Coastal cleanup at Lim Chu Kang, Singapore

Lim Chu Kang is an unprotected wetland area in the northwest of Singapore. It is home to a vast array of biodiversity, just like most of Singapore’s coastline. Unfortunately, trash and waste from the Johor Straits deposit in the mangroves here and negatively impacts the ecosystem. It was an amazing learning experience to take part in a Pre-National Day coastal cleanup at Lim Chu Kang, organised by the ICCS (International Coastal Cleanup Singapore).

Firstly we were provided with gloves and a garbage bag to collect the trash. We were instructed to fill the trash bag only halfway. Then, we were split into teams and briefed by our guides from NUS Toddycats led by Sivasothi N. for the safety guidelines.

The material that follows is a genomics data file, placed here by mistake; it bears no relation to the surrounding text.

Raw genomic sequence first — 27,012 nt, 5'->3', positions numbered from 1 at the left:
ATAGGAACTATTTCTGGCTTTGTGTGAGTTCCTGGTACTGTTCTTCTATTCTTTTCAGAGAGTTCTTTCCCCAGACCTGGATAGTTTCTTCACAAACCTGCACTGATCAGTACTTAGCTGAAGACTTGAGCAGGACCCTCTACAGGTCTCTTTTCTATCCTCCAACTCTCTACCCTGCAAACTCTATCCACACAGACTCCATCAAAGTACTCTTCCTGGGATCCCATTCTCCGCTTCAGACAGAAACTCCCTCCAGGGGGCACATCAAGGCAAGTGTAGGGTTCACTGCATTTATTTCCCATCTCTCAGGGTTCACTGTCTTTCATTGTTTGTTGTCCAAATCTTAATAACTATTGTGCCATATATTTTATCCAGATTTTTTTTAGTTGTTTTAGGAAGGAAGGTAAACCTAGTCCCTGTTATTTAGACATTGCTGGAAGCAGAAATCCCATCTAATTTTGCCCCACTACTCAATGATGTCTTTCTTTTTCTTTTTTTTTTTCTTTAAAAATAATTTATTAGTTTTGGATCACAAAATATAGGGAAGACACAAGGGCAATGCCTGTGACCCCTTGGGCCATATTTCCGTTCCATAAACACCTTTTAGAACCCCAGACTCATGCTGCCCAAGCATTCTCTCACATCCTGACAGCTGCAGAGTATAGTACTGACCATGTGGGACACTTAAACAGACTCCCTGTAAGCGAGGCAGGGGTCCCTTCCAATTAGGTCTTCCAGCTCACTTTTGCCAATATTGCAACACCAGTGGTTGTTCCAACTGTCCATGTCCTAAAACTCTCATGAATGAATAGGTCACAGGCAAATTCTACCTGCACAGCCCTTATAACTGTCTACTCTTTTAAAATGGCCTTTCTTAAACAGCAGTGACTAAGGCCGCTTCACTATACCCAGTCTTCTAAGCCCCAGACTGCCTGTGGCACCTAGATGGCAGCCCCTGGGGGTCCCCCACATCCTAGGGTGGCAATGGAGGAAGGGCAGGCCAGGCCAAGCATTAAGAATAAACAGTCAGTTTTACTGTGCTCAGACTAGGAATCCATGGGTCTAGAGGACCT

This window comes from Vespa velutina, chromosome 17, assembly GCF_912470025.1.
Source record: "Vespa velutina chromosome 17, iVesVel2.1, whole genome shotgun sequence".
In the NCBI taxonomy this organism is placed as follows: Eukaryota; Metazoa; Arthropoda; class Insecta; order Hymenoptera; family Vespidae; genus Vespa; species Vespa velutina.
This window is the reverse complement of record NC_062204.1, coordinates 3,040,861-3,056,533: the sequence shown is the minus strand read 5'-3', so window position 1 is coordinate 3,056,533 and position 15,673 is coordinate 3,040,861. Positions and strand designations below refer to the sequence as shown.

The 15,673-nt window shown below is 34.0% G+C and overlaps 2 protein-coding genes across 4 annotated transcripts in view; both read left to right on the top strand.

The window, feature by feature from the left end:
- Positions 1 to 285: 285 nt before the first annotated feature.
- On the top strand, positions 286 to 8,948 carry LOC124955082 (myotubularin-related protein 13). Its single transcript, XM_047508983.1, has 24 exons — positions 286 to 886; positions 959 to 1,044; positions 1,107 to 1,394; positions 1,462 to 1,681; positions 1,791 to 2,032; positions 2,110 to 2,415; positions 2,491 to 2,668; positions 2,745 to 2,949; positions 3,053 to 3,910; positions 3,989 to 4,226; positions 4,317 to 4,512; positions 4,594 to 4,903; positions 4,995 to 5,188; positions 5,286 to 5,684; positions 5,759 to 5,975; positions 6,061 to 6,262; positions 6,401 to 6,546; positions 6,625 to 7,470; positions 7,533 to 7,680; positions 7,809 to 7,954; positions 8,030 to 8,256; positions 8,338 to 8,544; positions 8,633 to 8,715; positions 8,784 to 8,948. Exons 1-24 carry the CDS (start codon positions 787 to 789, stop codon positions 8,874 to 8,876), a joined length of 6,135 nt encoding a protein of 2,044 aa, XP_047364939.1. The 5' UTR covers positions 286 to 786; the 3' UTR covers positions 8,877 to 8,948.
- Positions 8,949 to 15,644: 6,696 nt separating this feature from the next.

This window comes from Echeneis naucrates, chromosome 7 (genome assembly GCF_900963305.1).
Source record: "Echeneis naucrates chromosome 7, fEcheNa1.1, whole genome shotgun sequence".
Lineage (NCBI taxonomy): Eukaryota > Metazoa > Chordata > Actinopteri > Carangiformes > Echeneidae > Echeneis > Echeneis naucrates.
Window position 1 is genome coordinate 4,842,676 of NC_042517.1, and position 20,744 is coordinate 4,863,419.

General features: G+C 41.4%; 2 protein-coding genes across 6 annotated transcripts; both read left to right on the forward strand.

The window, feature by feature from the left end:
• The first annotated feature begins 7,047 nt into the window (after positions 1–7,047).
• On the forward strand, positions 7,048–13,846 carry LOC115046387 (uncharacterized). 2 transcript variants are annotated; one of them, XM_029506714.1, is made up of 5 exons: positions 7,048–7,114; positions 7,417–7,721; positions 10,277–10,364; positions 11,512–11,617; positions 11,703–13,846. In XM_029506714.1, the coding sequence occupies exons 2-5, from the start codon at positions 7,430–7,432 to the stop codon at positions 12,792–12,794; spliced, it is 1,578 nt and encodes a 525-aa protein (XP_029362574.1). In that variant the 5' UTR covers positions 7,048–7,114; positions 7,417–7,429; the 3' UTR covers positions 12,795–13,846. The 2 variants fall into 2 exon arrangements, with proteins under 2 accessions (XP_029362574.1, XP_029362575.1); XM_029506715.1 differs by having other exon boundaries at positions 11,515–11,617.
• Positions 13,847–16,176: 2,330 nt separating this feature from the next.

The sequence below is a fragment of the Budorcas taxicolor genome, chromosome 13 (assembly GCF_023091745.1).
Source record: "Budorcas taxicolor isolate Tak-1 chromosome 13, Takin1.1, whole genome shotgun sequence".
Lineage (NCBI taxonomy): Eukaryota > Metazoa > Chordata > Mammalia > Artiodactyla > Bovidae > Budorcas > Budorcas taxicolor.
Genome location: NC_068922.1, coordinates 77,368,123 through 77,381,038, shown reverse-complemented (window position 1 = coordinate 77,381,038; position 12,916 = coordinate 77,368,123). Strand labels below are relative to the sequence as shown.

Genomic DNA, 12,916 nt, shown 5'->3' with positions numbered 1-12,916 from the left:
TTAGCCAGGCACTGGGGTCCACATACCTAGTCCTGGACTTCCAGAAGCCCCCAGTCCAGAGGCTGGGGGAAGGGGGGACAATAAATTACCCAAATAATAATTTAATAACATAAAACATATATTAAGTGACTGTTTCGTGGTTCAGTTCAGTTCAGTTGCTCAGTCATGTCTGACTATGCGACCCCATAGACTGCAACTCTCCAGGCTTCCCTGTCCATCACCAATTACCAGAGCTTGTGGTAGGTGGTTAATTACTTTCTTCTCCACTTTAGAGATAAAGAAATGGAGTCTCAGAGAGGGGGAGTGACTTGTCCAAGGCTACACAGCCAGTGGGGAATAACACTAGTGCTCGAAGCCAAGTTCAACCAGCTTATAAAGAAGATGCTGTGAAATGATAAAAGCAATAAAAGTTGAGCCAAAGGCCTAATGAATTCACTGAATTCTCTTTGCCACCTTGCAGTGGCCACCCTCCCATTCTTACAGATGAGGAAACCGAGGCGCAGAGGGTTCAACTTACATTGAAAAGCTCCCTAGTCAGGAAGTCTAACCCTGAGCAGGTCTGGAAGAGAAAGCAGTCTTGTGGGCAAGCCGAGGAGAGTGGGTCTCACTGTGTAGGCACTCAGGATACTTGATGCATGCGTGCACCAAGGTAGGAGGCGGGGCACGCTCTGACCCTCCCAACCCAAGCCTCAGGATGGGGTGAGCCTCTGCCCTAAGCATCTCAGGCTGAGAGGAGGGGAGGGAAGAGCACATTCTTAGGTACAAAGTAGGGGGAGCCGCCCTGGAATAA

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Collecting the garbage bags and gloves

They told us they had seen two Mangrove Pit Vipers (Cryptelytrops purpureomaculatus)in a particular spot so we were not allowed there. (For a moment I wished I had brought my camera, then I reminded myself what I was truly here for!  I have borrowed pictures for this blogpost – please see footnote for credits).

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Mangrove Pit Viper

I was astounded by the amount and type of trash inside the mangroves.There were mainly styrofoam and plastic pieces, but other trash included plastic bottles, helmets, crates, chairs, cigarettes and slippers entangled or stuck on roots and leaves of the trees or under the mud. Despite sweating during the cleanup due to my full-sleeved attire and muddy boots I felt so motivated to pick up as much as I could in the little time we had.